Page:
Where once small auto parts manufacturers could count on steady orders from Toyota Motor Corp., many have been forced to diversify into everything from mosquito zappers to vegetable farming as auto production has shifted overseas.
Aichi Prefecture can be compared to Toyota's "castle town" because its major plants and headquarters once allowed small businesses to thrive off the automobile industry.
Aichi has topped the list of prefectures in the shipment value of manufactured products over the past 34 years due largely to about 1,750 parts makers that support the automobile industry.
However, Toyota has been accelerating shifting production abroad, and large suppliers with deep pockets, such as Denso Corp. and Aisin Seiki Co., have followed.
That shift is forcing small and midsize companies with limited financial resources to seek outside revenue sources.
In Kariya, Takeda Co., a small auto parts maker, is developing a modern mosquito trap for the Malaysian market to prevent dengue fever.
Dengue, originally a tropical disease, is claiming the lives of children and elderly people in temperate zones as mosquitoes that carry viruses spread due to global warming.
Akitoshi Takeda, chairman of the company, learned about the growing threat of dengue when the company was looking for new business during the global financial crisis that started in 2008.
Once the company decided to develop a mosquito trap, employees worked on every process with Toyota’s “kaizen” continuous improvement approach, which was hammered into them through transactions with the auto giant.
Employees have devoured literature on the disease, bred wild mosquitoes and repeated experiments in Malaysia.
The device, which kills mosquitoes with an electrical discharge, is 85 cm tall because the company found that the insects often fly at a height of 20 to 80 cm.
Steel sheets on which electricity is applied are set up to create shade because mosquitoes gather in dark areas.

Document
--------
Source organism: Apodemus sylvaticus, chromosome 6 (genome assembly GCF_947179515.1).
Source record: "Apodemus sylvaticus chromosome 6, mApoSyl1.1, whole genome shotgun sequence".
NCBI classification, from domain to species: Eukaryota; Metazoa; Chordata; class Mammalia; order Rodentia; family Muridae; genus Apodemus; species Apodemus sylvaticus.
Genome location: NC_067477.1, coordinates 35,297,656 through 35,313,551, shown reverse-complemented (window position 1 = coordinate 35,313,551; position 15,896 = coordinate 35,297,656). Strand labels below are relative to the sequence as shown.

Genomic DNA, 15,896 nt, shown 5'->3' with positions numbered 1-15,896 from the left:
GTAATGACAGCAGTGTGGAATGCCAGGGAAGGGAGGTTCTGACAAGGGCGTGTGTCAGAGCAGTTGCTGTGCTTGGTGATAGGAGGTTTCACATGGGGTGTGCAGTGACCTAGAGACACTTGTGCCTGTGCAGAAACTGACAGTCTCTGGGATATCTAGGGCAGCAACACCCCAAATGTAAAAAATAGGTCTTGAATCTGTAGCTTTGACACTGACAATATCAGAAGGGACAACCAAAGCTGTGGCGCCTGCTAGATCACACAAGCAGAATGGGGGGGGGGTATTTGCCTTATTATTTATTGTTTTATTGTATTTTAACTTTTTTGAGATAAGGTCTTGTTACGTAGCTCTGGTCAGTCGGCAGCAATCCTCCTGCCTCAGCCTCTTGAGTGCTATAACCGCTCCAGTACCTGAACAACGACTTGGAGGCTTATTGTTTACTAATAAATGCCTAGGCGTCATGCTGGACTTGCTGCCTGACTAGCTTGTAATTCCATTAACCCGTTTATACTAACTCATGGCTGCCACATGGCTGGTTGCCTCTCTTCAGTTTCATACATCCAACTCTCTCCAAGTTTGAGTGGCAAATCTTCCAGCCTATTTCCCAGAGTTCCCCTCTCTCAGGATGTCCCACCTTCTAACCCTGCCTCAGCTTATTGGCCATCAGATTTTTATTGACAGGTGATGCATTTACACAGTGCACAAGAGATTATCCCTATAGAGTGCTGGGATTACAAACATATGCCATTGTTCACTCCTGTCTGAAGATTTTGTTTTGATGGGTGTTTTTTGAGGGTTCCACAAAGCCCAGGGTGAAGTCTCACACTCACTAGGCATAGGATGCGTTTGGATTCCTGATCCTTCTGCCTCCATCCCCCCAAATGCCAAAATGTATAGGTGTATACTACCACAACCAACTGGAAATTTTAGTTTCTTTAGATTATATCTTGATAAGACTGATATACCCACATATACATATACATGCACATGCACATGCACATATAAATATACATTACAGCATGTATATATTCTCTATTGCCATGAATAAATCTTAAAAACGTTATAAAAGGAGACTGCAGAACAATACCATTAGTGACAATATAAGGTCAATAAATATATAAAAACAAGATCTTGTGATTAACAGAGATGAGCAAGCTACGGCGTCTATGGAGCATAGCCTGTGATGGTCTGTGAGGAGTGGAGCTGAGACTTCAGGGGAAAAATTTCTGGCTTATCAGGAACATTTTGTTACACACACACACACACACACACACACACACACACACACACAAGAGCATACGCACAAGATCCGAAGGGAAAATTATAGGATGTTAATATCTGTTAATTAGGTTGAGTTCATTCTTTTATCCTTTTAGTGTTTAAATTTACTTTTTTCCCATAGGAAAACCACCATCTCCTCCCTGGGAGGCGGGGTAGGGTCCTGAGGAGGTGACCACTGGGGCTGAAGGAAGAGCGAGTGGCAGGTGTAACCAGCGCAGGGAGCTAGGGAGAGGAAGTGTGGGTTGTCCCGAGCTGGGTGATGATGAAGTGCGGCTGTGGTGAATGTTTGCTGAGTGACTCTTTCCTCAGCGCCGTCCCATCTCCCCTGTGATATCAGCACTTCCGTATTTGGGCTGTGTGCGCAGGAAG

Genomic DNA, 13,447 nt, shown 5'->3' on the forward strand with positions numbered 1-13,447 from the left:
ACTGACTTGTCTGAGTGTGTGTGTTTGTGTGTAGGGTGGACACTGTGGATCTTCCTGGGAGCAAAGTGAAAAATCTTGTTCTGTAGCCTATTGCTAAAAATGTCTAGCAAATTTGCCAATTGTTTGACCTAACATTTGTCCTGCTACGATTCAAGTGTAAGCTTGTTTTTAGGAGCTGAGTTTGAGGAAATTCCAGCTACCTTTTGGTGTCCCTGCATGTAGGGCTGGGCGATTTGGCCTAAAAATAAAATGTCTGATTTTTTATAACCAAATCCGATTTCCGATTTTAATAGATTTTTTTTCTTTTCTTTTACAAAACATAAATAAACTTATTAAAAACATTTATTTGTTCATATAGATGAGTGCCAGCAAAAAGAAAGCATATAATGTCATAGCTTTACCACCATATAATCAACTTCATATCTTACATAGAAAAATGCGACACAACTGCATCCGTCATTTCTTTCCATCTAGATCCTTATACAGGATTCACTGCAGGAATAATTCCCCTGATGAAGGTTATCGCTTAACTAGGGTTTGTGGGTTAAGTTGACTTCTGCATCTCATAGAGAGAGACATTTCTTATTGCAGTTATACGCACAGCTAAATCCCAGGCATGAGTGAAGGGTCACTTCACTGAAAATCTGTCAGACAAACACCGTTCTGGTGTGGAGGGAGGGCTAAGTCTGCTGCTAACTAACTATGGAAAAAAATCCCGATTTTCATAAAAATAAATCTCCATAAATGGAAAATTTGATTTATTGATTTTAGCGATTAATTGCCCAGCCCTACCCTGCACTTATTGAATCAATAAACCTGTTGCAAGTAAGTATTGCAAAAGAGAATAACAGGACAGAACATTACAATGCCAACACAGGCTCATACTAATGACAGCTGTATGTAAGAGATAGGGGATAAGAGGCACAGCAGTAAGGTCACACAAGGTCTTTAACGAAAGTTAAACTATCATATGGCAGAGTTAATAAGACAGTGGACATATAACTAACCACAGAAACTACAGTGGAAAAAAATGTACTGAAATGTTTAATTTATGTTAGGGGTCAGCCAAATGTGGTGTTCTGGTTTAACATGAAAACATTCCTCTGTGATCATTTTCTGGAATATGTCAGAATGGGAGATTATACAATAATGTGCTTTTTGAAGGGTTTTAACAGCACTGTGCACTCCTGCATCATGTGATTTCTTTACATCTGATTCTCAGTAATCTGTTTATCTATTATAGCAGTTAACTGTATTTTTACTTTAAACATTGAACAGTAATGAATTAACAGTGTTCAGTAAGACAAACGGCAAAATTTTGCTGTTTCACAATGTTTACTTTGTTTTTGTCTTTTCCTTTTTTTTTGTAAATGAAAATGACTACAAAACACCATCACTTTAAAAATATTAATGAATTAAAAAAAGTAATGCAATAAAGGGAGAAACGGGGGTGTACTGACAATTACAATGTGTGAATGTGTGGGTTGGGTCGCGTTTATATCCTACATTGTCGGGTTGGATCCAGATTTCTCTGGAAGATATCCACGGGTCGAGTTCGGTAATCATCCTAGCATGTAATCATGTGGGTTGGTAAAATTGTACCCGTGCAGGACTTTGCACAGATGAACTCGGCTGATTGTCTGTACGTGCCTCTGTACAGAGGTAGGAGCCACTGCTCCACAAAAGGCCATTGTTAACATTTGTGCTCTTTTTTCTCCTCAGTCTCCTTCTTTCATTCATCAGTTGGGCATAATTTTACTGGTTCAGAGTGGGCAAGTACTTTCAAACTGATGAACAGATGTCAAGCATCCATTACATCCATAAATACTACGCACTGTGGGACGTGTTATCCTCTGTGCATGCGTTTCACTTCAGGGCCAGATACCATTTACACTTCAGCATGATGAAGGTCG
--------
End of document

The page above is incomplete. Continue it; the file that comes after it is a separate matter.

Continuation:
The company plans to begin marketing the trap to schools and hospitals in Malaysia, probably later this year.
In the city of Toyota, Meishin Kosan, an auto leasing company, has branched off into vegetable farming for a new revenue source.
The company has been growing lettuce in a 15-square-meter container since spring 2011. It can be harvested in five to six weeks, about half the time of normal farming methods.
The company now ships its products only to local customers but is working on ways to improve production efficiency.
In Ichinomiya, parts maker Torigoe Plastic Industry Co. is a pioneer in diversification and is reaping the benefits today.
The company began developing health and beauty products after orders for prototype parts dried up as computerization of automotive designs started in the late 1990s.
A cushion designed to help women straighten out their twisted pelvises became a major hit.
Torigoe's lineup of health and beauty products has grown to 30 or so, and those products account for more than half of the company’s overall sales in some years.
“We were driven into a corner a long time ago, and it has turned out to be an advantage for our company,” President Yutaka Torigoe said.
Despite these diversification efforts, successful examples are still few and far between.
Motonari Yamada, an associate professor of production management at Nagoya University, said parts makers in Aichi Prefecture used to be in an “enviable business.”
He said the companies were guaranteed work for four to five years once they won a contract, and they hardly thought they needed to allocate manpower and funds to a new business.
The industry ministry’s regional bureau that covers Aichi and neighboring prefectures has proposed development of potential core sectors comparable to the automobile industry for the past two years.
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